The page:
Cannellini Bean Soup

Cannellini bean = white kidney bean = fazolia bean. You’ve probably already encountered this Italian bean in minestrone soup or a bean salad. It’s prized for its smooth and creamy texture and nutty flavor. If you were brought up Italian, the cannellini bean was an every day staple. This soup is simple, fast, and very delicious. My husband, Wayne, and I prepare it at least once a week after work because of its simplicity. I was given the recipe by a friend several years ago who told me that the original version is from the famous Italian cookbook writer Marcella Hazan. It truly tastes like you spent a lot more time on it than you will. I am much more generous with the garlic and fresh parsley than the original recipe. My friend, Debra, uses fresh marjoram in lieu of parsley and proclaims it to be yummy. I, myself, have only made it with parsley. Of course, you have to love garlic to love the soup!

Preparation Time: 15 min.
Serves 4 (hearty bowls)

  • 1/2 cup extra-virgin olive oil
  • 5-6 cloves fresh garlic, chopped
  • 2 cans (15 oz) cannellini beans, drained
  • 1 cup beef broth, canned
  • 1 cup chopped fresh Italian flat leaf parsley
  • Salt and Pepper to taste

Put the oil and the garlic in a saucepan. Cook over moderate heat, stirring, until the garlic is a pale gold. Add the beans and a pinch of salt and pepper. Pour in the broth. You can add more or less broth depending on how thick you like your soup. Add in half of the chopped parsley. Bring to a simmer. Transfer about 1/2 of the bean broth mixture to a blender and process until smooth. Add it back to the pan with the rext of the mixture. Simmer the soup for 5 minutes, then season with salt and pepper. Swirl in the remainder parsley. Serve the soup with your favorite toasted gluten free bread, or if you are not gluten free, your favorite crusty French bread. (Try Kinnikinnick Tapioca Rice English Muffins toasted with this soup. Very good! Check it out:

Washing The Rainbow Chard

Rinsing out the sand from beautiful rainbow chard

Wayne and I ate the most delicious rainbow chard yesterday. It is a vegetable to feast your eyes on and so nutritious as well. It features red, white, and gold stems and large, rippled glossy leaves. All the colors make this vegetable look very magical. This particular chard came all the way from a California grower called Lakeside Organic Gardens. Of course, I would buy it locally, if Orlando could grow chard. Florida oranges and avocadoes are more our speed.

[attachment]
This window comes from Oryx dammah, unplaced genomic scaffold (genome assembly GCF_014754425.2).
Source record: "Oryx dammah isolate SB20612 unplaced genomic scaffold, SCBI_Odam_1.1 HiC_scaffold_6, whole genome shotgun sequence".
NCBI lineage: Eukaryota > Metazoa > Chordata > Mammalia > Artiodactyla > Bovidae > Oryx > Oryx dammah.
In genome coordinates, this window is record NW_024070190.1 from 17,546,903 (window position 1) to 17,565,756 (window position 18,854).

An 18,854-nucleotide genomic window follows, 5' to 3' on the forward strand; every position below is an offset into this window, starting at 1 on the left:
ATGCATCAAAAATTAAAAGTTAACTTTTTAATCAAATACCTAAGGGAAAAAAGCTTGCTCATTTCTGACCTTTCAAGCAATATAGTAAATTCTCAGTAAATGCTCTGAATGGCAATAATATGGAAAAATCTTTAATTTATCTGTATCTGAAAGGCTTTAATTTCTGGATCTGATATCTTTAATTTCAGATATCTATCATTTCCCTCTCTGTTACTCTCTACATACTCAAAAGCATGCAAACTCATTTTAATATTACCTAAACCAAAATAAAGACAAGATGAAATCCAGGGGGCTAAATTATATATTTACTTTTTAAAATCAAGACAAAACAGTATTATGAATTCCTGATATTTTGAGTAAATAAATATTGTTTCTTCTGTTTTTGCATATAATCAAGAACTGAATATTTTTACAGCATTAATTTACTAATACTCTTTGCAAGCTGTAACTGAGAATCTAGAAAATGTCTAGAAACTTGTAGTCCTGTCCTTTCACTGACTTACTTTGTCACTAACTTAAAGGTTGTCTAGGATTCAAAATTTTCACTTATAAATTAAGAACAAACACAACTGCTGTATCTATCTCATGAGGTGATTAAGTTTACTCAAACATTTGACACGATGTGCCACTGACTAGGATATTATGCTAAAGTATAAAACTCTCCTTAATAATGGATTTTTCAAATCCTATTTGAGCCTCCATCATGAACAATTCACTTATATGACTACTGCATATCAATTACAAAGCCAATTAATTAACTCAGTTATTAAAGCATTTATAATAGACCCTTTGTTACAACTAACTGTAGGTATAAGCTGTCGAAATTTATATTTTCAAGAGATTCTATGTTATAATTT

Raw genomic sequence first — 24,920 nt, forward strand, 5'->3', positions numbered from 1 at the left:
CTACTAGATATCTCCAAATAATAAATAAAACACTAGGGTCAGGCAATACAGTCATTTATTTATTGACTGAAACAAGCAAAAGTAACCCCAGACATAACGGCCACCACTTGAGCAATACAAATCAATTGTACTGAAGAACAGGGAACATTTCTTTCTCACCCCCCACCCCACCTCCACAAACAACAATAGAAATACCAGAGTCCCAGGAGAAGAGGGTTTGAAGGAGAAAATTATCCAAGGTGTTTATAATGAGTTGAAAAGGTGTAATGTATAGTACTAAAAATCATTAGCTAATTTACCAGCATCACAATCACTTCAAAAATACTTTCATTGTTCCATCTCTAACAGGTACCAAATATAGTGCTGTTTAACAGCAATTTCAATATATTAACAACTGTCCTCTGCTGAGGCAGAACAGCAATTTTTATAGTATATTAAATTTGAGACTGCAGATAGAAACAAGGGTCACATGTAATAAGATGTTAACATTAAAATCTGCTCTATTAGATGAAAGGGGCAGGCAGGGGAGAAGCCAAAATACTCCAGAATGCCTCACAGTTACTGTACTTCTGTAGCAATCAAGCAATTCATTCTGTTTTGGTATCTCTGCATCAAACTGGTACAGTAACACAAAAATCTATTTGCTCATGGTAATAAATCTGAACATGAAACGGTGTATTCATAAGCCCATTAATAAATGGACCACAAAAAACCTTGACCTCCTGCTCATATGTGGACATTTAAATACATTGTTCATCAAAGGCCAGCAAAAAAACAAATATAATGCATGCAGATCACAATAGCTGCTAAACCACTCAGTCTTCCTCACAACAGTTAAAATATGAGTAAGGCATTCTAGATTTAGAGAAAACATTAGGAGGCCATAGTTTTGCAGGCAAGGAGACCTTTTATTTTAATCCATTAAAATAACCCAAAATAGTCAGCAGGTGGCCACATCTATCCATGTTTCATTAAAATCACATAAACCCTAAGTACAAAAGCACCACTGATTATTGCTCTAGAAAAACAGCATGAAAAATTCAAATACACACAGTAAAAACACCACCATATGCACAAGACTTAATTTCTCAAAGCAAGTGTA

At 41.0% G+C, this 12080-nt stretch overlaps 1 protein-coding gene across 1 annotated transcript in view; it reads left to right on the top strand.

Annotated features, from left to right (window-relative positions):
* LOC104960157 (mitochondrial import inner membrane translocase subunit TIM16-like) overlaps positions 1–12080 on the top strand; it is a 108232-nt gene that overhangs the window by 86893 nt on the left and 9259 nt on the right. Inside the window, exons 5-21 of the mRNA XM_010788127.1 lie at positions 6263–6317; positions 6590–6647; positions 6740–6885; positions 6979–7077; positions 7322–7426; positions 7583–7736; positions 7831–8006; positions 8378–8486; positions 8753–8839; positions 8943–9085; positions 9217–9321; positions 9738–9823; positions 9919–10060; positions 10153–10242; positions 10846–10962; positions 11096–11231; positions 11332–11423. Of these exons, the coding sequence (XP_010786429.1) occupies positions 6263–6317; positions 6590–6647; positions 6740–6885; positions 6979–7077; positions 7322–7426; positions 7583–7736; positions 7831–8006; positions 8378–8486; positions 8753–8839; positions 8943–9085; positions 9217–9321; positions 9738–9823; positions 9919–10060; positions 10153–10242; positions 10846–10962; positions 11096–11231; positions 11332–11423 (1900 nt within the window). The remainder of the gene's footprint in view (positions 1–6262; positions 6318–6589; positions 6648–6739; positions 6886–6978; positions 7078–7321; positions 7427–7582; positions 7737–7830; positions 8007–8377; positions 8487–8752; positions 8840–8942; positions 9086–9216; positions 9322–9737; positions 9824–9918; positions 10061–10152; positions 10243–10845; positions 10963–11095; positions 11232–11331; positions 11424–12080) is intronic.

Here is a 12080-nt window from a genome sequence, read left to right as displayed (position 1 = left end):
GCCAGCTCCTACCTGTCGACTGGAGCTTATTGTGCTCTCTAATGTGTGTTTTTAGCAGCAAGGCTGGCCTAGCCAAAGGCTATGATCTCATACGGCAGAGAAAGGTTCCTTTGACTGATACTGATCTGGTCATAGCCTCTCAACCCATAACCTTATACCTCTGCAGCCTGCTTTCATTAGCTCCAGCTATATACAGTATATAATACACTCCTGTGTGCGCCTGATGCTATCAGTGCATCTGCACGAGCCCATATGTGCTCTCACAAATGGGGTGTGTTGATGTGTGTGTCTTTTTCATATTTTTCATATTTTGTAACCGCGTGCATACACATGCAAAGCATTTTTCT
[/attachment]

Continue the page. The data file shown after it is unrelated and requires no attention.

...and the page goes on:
Here I am at our kitchen sink painstakingly rinsing out all the sand and lots of sand there was! I remember my Mom washing all the sand and debris out of escarole. I could hear her voice giving directives and see her hands repeatedly dipping in and out of the cold water. She taught me to fill up a large bowl or pot and dunk and soak the greens. Then she would say to let the leaves kind of float to the top of the water and gently remove all the leaves and place them in another container. All the sand would sink to the bottom of the pot. Then she would dump out the water and repeat the procedure until the water was free of sand. It was a lot of work, but well worth it in the end. I sauteed our lovely chard with garlic, olive oil, touch of salt, and a pinch of red pepper flakes. Yummy!

Again, I cannot thank my Mom enough for all of her kitchen knowledge, but most importantly, for all the love she poured into demonstrating this knowledge to my sister and myself. Her love of cooking lives on in “us.”

Afterthought: The little label attached to the twisty tie on the chard had a recipe for pasta with chard, named Pasta Francine. At the end of the recipe, it says “Molto bene!”, which in Italian means “very good.”
“Molto bene” for rainbow chard!

Saturday’s Pasta Frittata

Wayne just loves this frittata because it encompasses the best of both of his favorite foods, that is, eggs and pasta. I have substituted gluten free linguine (Quinoa gluten free works well) for the usual potatoes in the recipe. It is fun food and delicious too. It actually tastes better the next day at room temperature. The frittata is a good lunch box or picnic food. A fresh tomato salad is the perfect accompaniment. Enjoy!

Pasta Frittata


6 large eggs
3 oz. cooked and drained gluten free linguine (our choice is Quinoa)
1/2 cup chopped red onion
3 cups fresh spinach leaves
1/2 cup grated parmesan cheese
3/4 cup cubed mozzarella cheese
Handful chopped fresh basil leaves
3 Tablespoons olive oil
Salt and Cracked pepper to taste


Beat eggs in bowl. Add parmesan cheese, basil, salt and pepper. Set aside. In a 10 inch skillet, saute red onion in olive oil for several minutes until translucent. Stir in spinach leaves until wilted. Place mozzarella cubes and linguine on top of spinach and onion mixture in skillet. Pour egg mixture over all. Turn heat down low, cover, and cook until just set. It sets rather quickly, so keep an eye on it and don’t overcook.
When just set and still a litte moist on top, brown quickly under the broiler for about a minute. Makes about 4 servings.

Presto Pasta al Pesto!

Pesto Pasta